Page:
When not to use Go

If none of the above points are of concern to what you are trying to achive, you might also use any other language than Go. There is no good reason for you to throw away all your work and rewrite it in another language.

In fact I would argue that you might actually be more productive sticking to Node. JavaScript and its ecosystem come with a lot of powerful tools and abstractions, which allow you to think more about your problem domain instead of the details of the technical implementation.

Being able to load your code in a REPL and try it out and inspect your data live, allows you to explore ideas really fast. If you write automated tests - as you should in any case - you will also catch issues static typing can catch for you.

Which of these two programs would you prefer to to write, read and reason about?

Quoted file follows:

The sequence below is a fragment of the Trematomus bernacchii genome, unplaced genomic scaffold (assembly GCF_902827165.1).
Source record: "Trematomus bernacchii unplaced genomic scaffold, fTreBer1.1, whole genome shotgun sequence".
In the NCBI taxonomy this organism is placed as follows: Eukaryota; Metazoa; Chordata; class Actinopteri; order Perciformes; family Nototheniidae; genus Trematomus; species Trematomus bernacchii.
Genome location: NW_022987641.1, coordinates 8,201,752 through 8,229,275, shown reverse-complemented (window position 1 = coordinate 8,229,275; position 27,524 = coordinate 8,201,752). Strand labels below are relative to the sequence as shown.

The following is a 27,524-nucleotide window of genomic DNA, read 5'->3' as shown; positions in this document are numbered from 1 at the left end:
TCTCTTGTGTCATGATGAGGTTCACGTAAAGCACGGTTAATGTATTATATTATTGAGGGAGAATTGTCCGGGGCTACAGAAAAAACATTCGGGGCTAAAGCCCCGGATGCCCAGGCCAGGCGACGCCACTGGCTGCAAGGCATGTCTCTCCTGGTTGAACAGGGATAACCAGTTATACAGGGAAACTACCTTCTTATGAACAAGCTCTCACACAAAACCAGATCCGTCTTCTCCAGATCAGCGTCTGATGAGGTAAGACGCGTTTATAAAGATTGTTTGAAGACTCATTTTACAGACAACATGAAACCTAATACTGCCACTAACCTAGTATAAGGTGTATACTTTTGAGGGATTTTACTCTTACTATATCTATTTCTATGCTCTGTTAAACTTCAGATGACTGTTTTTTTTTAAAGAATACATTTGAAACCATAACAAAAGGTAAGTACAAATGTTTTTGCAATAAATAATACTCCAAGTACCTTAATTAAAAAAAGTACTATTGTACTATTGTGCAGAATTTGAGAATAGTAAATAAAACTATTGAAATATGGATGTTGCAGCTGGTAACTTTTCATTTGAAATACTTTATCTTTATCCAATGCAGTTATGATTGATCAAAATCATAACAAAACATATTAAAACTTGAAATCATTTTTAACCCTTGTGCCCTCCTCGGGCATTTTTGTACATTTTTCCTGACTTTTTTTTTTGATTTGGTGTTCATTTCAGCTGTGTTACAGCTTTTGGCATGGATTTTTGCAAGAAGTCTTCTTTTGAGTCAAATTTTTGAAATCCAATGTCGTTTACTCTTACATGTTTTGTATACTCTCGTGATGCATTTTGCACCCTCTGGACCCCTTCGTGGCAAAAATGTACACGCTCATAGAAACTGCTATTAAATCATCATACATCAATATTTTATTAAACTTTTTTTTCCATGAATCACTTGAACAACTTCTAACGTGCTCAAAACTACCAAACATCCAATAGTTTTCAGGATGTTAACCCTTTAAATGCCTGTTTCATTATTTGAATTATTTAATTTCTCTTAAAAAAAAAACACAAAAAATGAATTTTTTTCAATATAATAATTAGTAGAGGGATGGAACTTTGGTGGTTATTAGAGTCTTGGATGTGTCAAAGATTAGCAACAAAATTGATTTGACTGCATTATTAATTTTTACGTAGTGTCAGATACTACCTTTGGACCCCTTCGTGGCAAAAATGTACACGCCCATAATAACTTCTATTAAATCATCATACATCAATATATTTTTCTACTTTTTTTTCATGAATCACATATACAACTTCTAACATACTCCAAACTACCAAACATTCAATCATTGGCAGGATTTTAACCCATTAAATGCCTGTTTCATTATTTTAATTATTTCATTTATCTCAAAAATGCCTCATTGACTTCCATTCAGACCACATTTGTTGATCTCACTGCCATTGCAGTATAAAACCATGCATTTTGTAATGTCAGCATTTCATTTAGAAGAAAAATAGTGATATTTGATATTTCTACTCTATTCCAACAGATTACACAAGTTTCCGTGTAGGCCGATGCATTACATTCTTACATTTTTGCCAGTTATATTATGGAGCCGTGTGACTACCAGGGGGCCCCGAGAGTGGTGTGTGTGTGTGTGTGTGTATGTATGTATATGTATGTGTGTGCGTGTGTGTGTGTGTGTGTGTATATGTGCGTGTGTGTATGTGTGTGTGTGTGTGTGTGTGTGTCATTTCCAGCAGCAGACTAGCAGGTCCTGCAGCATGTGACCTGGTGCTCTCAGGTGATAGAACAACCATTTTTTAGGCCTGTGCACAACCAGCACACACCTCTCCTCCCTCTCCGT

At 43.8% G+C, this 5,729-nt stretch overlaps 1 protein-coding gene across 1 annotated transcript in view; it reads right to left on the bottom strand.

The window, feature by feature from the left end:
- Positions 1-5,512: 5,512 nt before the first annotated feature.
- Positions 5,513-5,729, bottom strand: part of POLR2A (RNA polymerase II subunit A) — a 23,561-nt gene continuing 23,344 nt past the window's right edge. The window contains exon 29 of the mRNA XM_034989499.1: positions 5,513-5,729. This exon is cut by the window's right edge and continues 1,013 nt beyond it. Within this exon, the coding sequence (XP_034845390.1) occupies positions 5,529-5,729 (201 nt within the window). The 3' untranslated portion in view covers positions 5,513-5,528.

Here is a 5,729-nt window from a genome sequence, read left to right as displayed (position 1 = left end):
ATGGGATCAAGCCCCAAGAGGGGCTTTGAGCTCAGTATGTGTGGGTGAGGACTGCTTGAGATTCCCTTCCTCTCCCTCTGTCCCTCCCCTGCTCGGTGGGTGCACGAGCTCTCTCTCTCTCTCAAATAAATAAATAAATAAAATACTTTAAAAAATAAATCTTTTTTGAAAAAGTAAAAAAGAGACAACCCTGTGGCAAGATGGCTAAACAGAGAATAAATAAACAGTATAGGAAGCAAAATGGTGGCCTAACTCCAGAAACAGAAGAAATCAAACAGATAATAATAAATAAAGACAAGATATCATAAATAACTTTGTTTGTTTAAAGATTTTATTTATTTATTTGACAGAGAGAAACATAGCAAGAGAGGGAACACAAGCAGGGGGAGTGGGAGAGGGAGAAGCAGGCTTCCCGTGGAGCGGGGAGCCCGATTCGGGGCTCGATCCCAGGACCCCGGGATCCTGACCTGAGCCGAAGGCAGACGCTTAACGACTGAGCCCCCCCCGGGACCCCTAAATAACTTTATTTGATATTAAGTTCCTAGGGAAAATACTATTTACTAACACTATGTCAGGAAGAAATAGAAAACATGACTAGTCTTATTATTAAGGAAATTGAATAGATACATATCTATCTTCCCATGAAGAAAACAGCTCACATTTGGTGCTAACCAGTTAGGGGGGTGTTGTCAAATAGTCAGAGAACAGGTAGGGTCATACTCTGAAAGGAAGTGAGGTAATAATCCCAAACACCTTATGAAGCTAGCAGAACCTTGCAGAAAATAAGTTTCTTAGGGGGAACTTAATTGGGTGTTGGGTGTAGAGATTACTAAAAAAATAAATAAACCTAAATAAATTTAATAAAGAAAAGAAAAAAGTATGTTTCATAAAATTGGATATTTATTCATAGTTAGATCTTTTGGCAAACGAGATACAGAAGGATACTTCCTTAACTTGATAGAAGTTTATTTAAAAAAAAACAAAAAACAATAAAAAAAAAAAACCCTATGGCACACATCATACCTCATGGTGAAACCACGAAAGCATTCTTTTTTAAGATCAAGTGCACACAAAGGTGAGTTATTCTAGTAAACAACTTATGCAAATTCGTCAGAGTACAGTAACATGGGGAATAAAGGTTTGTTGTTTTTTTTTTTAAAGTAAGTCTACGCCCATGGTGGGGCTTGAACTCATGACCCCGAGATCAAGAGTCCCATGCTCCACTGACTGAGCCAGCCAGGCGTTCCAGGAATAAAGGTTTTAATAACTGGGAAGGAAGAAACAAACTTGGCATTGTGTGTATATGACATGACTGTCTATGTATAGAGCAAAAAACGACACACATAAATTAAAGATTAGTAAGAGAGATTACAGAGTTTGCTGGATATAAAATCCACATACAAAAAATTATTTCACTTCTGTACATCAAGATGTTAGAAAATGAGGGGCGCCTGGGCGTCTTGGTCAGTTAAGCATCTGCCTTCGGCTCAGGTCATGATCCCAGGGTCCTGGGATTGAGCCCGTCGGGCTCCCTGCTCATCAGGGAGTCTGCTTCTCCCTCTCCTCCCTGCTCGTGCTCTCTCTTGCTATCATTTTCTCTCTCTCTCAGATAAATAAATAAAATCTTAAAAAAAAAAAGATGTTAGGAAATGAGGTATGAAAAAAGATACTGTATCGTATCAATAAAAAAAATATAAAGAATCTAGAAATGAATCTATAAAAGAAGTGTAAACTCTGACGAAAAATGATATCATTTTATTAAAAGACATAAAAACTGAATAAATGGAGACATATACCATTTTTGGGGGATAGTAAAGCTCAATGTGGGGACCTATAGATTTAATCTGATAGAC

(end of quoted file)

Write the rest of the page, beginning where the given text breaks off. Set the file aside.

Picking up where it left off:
This:

const toInts = strings => strings.map(s => parseInt(s, 10))
console.log(toInts(['1', '2']))

Or this:

package main

import (
	"fmt"
	"strconv"
)

func toInts(strings []string) ([]int64, error) {
  var res []int64

  for i, s := range strings {
    r, err := strconv.ParseInt(s, 10, 64)
    if err != nil {
      return res, fmt.Errorf("failed parsing element at index '%d': %v", i, err)
    }
    res = append(res, r)
  }

  return res, nil
}

func main() {
  fmt.Println(toInts([]string{"1", "2"}))
}

At this point if you feel like going deeper into a debate of static vs. dynamic languages, I recommend you this interesting article.


As you can see, there is no right answer. It depends on your problem. And even then, there might not be an obvious winner.

That being said, it is never a bad idea to explore a new language and its way of thinking. If you like to have a look at Go, I recommend you to checkout this comparison here: Go for JavaScript Developers